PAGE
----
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11 weird vintage video games that were based on classic TV shows

'M*A*S*H' and 'Gilligan's Island' are classic shows, not-so-hot game cartridges.

Licensed video games have a rather patchy history. For the most part, games based on a popular Hollywood property have been cheaply produced, shallow knock-offs or maddeningly difficult. Atari, Nintendo, Coleco, Sega — landfills are stuffed with flop cartridges. Literally. The infamous 1982 E.T. the Extra-Terrestrial game for the Atari 2600 was such a bust, millions of unsold cartridges ended up buried in the New Mexico desert.

While most licensed games have been movie tie-ins, there have been a small variety of video games based on television shows, too. While some were obvious choices for vintage consoles, a few were unlikely, if not kooky, adaptations of adult dramas. What kid wouldn't want to perform surgery during the Korean War just like Hawkeye?

In hindsight, they are all quite amusing. Let's take a look at this small subgenre of classic video games. Did you play any of them?

1

Space Battle & Space Attack

Intellivision / Atari 2600 (1982)

A subsidiary of toy giant Mattel, Concepts 2000 had a license to produce electronic games based on Battlestar Galactica. Mattel assumed these rights would carry over to video games, and began producing a Battlestar Galactica game for its Intellivision gaming system. Midway through production, however, the company learned it did not have a license. No worries — they just changed the name of the game. The graphic remained the same, which is why the enemy ships look like Cylon Raiders. At that 8-bit resolution, it was hard to tell the difference anyway.

2

M*A*S*H

Atari 2600 (1983)

The brilliant sitcom made for a so-so game, which altered between a helicopter stage, in which you picked up soldiers while avoiding tank fire, and a surgery stage, which was akin to the classic Operation board game, but with a sad, pink man.

3

Star Trek: Strategic Operations Simulator

Atari 2600 (1983)

Star Trek computer games date all the way back to 1971, just two years after the Original Series ended. (Yes, kids, there were computers back then. At least Trekkies fans had them.) That early game was text-based and made with BASIC. Sega's Star Trek: SOS was a big step up. Originally an arcade cabinet released in 1983, the game was ported over to various home consoles later that year. Though, on the Atari, the Enterprise looked more like a capital letter A flying between tiny pieces of Cap'n Crunch cereal.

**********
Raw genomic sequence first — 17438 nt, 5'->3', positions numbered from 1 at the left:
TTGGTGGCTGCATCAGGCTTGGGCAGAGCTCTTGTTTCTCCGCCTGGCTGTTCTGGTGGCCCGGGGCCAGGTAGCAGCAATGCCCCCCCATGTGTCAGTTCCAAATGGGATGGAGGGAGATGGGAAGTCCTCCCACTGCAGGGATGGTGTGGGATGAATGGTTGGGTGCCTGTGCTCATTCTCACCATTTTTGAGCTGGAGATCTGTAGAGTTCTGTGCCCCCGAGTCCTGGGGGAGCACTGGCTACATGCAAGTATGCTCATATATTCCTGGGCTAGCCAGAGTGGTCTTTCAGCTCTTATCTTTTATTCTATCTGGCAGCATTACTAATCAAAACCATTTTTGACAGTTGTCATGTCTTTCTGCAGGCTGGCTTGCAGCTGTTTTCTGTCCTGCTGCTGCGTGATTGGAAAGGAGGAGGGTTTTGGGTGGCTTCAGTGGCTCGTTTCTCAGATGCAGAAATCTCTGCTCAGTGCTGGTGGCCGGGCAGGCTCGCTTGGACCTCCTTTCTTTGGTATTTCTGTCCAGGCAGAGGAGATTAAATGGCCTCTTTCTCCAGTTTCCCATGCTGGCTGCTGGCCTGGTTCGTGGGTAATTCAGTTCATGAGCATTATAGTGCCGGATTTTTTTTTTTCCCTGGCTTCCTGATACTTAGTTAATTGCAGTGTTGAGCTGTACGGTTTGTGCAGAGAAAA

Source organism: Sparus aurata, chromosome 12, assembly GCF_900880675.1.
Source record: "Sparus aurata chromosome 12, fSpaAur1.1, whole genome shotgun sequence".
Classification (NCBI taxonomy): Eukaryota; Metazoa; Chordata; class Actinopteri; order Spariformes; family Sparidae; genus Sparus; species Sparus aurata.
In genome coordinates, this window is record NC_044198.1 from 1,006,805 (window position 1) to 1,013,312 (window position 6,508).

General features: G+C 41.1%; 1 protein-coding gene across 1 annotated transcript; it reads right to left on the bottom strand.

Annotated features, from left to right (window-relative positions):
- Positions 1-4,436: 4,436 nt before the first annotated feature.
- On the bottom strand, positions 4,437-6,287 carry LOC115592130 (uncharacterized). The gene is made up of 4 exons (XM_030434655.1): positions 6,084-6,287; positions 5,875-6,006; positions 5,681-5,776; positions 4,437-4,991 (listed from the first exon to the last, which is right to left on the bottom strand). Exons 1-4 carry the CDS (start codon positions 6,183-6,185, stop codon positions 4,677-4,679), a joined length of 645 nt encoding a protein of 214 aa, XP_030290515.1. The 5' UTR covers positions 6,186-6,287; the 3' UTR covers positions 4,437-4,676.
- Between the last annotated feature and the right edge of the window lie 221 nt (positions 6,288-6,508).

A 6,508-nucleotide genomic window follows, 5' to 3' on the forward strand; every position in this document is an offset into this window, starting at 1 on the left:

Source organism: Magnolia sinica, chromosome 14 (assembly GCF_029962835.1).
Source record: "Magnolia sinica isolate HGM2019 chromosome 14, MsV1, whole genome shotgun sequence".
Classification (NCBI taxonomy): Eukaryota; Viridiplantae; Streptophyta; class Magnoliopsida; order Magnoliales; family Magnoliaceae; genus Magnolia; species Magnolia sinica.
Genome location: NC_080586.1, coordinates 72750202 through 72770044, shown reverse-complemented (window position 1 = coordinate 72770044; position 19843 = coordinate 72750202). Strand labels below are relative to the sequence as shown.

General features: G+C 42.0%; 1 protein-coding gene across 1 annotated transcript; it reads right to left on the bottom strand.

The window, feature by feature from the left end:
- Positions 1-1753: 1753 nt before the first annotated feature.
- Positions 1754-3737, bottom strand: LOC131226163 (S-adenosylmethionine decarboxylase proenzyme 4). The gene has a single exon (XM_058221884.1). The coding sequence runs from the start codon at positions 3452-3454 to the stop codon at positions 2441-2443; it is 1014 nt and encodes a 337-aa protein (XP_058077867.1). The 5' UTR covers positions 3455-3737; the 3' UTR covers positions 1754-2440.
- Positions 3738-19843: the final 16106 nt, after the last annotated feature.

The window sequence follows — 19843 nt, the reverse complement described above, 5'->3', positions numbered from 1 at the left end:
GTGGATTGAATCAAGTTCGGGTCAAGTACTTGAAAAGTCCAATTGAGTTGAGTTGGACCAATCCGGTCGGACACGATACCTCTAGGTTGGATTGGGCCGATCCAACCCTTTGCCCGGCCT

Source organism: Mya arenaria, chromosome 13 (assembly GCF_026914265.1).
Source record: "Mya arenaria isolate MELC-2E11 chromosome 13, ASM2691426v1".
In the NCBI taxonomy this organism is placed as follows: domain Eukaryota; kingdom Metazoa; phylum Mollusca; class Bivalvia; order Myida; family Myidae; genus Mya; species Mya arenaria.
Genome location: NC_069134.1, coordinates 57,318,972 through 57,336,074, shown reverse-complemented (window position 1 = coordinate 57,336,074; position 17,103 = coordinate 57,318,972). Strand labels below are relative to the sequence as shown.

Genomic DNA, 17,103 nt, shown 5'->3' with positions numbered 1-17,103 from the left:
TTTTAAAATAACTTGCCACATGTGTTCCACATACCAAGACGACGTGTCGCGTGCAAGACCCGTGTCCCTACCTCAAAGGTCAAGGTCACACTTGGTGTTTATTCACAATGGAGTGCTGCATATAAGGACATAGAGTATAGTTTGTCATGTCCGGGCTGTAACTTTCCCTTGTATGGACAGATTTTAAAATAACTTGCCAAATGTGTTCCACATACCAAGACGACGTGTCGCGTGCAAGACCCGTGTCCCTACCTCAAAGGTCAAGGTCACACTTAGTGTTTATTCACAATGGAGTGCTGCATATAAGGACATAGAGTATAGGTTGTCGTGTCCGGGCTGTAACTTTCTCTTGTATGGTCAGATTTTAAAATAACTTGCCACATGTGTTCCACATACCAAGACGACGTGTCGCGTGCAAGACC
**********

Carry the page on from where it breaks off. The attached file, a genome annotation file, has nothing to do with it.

Image: Sega

4

Dallas Quest

Commodore 64 (1984)

In this computer game, you play a detective hired by Sue Ellen to find a map that will lead to riches. Of course, you have to avoid J.R. along the way.

Image: Datasoft

5

ALF: The First Adventure

Apple II, Atari ST, Commodore 64 (1987)

Essentially, this was a Pac-Man clone, only with cats instead of pellets and ghosts. You can play it right now at Archive.org.

6

The Munsters

Amiga / Atari ST (1988)

This computer game proved that 1960s sitcoms had staying power. Reruns helped. The side-scrolling action game let you play as Herman, Lily and Grampa, wandering through a creepy mansion, bashing monsters.

Image: Universal

7

Fester's Quest

Nintendo Entertainment System (1989)

Unlike The Munsters, this adaptation of The Addams Family focused on one particular family member, Uncle Fester. The beloved bald guy wandered around a town shooting pink arrows from a horn.

Image: Sunsoft

8

The Adventures of Gilligan's Island

Nintendo Entertainment System (1990)

Gilligan's Island continually resonates with new generations thanks to perpetual reruns. It was no different in 1990. The whole gang was here. Well, minus Ginger, of course. Still, despite the show's popularity, the game bombed. Perhaps due to the bizarre gameplay. You played as the Skipper — not Gilligan, who merely followed you around — clubbing apes to death around the island. That was a little too dark for this lighthearted tale of castaways.

9

The Lone Ranger

Nintendo Entertainment System (1991)

"Hi Ho Silver!" The iconic TV cowboy galloped along in this shooter. The NES had better Western games, notably Gun.Smoke, which had no relation to Gunsmoke. Though, frankly, we pretended and assumed it did at the time.

Image: Konami

10

Mission: Impossible

Nintendo Entertainment System (1991)

Peter Graves made a comeback as Jim Phelps, IMF leader, in the 1988 Mission: Impossible TV reboot. That led to this Nintendo tie-in, which featured the immortal theme song and a whole lot of punching.

Image: Konami

11

L.A. Law

PC (1992)

What sounds more fun than clicking around digitized images of an office building and reading text? That was the crux of the game play here, though it did at least feature shots of the stars. These was cutting edge graphics in 1992. You could actually tell that's Corbin Bersen!

Image: Capstone Software

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